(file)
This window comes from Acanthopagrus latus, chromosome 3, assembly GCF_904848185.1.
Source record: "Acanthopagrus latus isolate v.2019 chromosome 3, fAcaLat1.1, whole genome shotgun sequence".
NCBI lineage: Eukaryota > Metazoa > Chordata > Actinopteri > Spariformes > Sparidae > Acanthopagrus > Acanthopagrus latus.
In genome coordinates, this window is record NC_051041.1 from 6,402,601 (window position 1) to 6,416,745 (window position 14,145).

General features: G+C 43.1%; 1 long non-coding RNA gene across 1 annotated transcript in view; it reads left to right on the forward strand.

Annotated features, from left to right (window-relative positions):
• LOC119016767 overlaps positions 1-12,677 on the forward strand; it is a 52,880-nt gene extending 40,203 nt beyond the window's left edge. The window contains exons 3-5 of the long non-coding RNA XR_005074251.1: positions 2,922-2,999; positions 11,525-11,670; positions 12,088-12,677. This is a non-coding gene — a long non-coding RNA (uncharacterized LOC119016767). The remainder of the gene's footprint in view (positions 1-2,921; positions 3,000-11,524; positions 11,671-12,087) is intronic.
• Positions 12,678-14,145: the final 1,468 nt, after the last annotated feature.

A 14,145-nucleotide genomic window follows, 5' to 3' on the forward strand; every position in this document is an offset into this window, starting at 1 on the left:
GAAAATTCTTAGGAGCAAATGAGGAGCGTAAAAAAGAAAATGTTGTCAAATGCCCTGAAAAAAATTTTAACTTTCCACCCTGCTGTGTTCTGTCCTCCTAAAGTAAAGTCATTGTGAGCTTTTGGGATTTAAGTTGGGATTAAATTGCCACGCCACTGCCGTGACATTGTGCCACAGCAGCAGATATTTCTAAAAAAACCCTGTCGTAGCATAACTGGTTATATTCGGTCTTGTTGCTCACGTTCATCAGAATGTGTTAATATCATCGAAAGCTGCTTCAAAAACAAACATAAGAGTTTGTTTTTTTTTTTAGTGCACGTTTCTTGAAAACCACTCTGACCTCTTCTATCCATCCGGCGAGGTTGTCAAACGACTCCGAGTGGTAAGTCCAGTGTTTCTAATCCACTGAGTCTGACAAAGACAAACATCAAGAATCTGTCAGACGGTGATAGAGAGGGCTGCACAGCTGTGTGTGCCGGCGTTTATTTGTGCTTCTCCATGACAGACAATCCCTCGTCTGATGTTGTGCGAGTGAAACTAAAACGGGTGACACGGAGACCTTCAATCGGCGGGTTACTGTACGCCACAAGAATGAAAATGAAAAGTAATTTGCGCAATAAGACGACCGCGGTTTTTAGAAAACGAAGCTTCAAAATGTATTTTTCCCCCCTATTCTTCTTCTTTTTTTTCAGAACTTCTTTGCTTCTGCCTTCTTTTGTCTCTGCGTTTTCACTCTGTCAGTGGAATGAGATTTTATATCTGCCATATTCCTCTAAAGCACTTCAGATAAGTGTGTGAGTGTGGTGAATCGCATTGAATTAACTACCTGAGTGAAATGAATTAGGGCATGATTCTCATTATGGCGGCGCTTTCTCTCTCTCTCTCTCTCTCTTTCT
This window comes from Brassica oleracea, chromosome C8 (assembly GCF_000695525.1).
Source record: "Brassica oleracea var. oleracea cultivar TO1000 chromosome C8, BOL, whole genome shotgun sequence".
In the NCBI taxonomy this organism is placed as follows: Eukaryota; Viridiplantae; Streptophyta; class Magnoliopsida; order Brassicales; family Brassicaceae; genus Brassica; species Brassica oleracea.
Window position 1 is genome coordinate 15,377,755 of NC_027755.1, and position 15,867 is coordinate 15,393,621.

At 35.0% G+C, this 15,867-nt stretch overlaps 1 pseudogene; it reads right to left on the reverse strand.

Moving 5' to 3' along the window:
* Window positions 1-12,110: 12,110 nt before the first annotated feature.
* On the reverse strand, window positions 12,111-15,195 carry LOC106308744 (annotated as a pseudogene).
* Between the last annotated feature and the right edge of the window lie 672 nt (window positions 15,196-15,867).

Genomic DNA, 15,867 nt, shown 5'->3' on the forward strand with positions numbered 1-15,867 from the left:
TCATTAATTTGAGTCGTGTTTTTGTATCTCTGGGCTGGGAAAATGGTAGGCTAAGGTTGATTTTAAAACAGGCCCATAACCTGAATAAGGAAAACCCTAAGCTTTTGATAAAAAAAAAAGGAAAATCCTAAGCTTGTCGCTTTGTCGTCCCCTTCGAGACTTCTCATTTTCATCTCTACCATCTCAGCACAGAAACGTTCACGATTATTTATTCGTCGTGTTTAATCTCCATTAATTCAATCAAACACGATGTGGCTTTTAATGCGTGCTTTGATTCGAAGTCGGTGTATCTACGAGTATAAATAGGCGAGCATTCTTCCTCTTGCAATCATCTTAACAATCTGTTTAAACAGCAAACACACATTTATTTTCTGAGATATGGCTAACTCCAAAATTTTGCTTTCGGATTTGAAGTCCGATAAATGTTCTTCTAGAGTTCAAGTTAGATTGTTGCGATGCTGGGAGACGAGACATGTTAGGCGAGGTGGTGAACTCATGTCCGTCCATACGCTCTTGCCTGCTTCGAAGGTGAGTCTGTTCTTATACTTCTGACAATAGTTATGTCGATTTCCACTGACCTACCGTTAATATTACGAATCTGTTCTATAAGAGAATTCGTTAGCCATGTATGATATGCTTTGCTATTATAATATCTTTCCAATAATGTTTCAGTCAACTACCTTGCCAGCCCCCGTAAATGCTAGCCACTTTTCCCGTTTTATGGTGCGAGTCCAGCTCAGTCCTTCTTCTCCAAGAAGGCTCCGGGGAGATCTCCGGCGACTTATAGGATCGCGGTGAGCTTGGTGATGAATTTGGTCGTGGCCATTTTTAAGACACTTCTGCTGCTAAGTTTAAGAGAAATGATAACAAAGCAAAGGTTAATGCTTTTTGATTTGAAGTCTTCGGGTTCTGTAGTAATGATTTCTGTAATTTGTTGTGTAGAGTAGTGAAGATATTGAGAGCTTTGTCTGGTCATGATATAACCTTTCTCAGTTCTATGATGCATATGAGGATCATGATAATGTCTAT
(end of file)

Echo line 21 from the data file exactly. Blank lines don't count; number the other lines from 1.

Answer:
TCATTAATTTGAGTCGTGTTTTTGTATCTCTGGGCTGGGAAAATGGTAGGCTAAGGTTGATTTTAAAACAGGCCCATAACCTGAATAAGGAAAACCCTAAGCTTTTGATAAAAAAAAAAGGAAAATCCTAAGCTTGTCGCTTTGTCGTCCCCTTCGAGACTTCTCATTTTCATCTCTACCATCTCAGCACAGAAACGTTCACGATTATTTATTCGTCGTGTTTAATCTCCATTAATTCAATCAAACACGATGTGGCTTTTAATGCGTGCTTTGATTCGAAGTCGGTGTATCTACGAGTATAAATAGGCGAGCATTCTTCCTCTTGCAATCATCTTAACAATCTGTTTAAACAGCAAACACACATTTATTTTCTGAGATATGGCTAACTCCAAAATTTTGCTTTCGGATTTGAAGTCCGATAAATGTTCTTCTAGAGTTCAAGTTAGATTGTTGCGATGCTGGGAGACGAGACATGTTAGGCGAGGTGGTGAACTCATGTCCGTCCATACGCTCTTGCCTGCTTCGAAGGTGAGTCTGTTCTTATACTTCTGACAATAGTTATGTCGATTTCCACTGACCTACCGTTAATATTACGAATCTGTTCTATAAGAGAATTCGTTAGCCATGTATGATATGCTTTGCTATTATAATATCTTTCCAATAATGTTTCAGTCAACTACCTTGCCAGCCCCCGTAAATGCTAGCCACTTTTCCCGTTTTATGGTGCGAGTCCAGCTCAGTCCTTCTTCTCCAAGAAGGCTCCGGGGAGATCTCCGGCGACTTATAGGATCGCGGTGAGCTTGGTGATGAATTTGGTCGTGGCCATTTTTAAGACACTTCTGCTGCTAAGTTTAAGAGAAATGATAACAAAGCAAAGGTTAATGCTTTTTGATTTGAAGTCTTCGGGTTCTGTAGTAATGATTTCTGTAATTTGTTGTGTAGAGTAGTGAAGATATTGAGAGCTTTGTCTGGTCATGATATAACCTTTCTCAGTTCTATGATGCATATGAGGATCATGATAATGTCTAT